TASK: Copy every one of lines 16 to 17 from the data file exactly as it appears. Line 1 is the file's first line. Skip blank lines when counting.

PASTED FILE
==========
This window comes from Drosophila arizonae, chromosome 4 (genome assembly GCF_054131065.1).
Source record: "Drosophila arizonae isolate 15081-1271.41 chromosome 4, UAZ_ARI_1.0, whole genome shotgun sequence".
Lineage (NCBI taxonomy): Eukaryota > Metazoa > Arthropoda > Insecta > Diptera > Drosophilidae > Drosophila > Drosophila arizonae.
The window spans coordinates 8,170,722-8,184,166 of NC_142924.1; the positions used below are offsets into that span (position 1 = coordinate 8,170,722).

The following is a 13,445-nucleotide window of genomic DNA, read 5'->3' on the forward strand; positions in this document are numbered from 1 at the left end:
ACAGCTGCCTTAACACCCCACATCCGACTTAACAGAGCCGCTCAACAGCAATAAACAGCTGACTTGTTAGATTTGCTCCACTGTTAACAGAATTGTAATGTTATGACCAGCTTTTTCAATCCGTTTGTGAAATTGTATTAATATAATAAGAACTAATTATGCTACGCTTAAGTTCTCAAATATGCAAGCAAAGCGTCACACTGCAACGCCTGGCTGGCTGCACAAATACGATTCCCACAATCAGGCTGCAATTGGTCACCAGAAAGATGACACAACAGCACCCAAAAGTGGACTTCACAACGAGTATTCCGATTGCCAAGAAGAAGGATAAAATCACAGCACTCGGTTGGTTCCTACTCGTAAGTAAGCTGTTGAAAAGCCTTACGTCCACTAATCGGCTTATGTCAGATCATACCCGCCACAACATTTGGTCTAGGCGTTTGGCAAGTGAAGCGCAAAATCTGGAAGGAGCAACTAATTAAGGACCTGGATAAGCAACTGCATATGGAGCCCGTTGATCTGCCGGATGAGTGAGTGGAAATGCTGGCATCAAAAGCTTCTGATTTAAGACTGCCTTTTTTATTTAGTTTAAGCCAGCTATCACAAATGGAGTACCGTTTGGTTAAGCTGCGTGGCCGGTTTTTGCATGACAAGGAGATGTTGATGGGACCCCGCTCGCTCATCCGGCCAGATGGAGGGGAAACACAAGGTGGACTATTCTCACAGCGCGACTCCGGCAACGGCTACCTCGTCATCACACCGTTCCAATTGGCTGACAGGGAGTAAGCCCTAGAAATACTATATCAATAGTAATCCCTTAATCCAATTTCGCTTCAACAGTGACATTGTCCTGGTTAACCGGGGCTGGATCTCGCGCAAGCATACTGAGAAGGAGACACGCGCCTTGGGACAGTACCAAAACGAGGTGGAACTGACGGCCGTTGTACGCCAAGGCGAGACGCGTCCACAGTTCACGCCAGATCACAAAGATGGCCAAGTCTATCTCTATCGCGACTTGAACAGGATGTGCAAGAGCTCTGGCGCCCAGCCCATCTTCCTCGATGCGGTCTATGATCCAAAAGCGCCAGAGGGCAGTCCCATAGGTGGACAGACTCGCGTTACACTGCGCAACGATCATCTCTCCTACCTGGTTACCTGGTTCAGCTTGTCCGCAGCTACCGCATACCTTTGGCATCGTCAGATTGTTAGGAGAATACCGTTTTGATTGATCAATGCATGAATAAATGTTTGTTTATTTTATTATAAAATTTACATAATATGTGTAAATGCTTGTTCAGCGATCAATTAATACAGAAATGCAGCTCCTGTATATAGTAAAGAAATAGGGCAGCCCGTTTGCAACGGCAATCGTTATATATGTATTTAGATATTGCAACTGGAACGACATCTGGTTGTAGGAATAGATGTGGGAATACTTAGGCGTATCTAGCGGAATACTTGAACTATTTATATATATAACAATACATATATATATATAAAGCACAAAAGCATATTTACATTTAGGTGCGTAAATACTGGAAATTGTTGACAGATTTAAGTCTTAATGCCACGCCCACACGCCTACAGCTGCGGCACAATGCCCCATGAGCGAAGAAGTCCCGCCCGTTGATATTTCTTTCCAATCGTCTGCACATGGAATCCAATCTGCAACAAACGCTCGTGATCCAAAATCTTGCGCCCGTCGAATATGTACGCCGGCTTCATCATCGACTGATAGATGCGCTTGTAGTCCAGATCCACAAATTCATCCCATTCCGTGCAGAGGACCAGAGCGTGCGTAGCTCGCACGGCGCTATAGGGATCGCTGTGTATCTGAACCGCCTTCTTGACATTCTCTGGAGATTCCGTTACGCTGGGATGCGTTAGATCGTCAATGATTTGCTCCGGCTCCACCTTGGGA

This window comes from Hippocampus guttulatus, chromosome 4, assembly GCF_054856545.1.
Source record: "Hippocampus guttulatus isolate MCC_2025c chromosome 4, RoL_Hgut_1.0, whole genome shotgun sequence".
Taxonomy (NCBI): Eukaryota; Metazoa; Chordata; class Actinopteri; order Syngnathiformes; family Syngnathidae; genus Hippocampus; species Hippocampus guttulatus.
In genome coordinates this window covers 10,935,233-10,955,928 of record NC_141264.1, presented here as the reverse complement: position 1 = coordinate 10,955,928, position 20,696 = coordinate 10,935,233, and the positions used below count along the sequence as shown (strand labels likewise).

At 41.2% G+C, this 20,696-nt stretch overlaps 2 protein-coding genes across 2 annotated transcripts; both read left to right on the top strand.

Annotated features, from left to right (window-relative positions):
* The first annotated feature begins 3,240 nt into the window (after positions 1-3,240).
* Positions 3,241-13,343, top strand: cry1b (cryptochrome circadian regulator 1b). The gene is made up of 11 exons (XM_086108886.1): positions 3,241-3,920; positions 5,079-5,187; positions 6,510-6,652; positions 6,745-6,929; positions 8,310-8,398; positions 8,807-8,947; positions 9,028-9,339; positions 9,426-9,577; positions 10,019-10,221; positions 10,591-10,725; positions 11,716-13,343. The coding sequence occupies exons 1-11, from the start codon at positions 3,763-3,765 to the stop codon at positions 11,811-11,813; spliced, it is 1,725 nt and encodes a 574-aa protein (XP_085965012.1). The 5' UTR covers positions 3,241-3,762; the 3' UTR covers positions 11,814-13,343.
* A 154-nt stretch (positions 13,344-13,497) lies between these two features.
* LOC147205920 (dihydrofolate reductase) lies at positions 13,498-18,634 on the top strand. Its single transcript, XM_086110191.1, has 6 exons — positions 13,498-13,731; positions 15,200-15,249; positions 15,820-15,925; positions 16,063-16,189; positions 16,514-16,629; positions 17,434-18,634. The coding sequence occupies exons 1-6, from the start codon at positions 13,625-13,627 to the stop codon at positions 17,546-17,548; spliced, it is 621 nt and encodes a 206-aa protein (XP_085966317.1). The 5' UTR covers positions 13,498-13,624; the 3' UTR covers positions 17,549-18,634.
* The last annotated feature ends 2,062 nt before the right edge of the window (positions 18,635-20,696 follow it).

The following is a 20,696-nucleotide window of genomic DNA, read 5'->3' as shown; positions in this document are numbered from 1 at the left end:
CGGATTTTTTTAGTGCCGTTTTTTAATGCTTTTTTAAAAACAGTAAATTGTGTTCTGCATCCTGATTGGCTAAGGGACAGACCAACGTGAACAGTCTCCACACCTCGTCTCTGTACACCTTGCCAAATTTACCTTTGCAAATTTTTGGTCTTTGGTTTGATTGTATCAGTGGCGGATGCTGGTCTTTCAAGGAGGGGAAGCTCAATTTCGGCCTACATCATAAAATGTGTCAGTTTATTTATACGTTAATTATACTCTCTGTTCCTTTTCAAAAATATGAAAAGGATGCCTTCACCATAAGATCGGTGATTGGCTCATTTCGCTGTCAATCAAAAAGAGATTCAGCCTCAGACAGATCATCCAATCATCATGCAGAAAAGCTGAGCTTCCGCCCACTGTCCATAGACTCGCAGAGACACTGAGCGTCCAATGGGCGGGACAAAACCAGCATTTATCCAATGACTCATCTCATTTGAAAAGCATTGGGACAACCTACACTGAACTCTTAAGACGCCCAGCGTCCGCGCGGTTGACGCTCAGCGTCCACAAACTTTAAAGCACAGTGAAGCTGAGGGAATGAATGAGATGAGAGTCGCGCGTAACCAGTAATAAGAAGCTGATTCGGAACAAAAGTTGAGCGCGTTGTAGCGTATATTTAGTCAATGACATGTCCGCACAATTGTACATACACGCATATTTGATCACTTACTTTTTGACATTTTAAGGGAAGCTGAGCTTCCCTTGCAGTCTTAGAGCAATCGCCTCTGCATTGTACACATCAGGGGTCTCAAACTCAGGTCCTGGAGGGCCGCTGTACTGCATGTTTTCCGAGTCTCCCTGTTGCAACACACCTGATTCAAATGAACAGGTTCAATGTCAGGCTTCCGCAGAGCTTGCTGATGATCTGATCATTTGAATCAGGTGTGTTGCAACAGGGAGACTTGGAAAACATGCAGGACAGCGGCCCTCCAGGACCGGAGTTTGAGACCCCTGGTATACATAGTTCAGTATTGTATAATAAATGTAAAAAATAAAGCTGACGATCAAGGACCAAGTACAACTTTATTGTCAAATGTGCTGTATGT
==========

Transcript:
* LOC147205920 (dihydrofolate reductase) lies at positions 13,498-18,634 on the top strand. Its single transcript, XM_086110191.1, has 6 exons — positions 13,498-13,731; positions 15,200-15,249; positions 15,820-15,925; positions 16,063-16,189; positions 16,514-16,629; positions 17,434-18,634. The coding sequence occupies exons 1-6, from the start codon at positions 13,625-13,627 to the stop codon at positions 17,546-17,548; spliced, it is 621 nt and encodes a 206-aa protein (XP_085966317.1). The 5' UTR covers positions 13,498-13,624; the 3' UTR covers positions 17,549-18,634.
* The last annotated feature ends 2,062 nt before the right edge of the window (positions 18,635-20,696 follow it).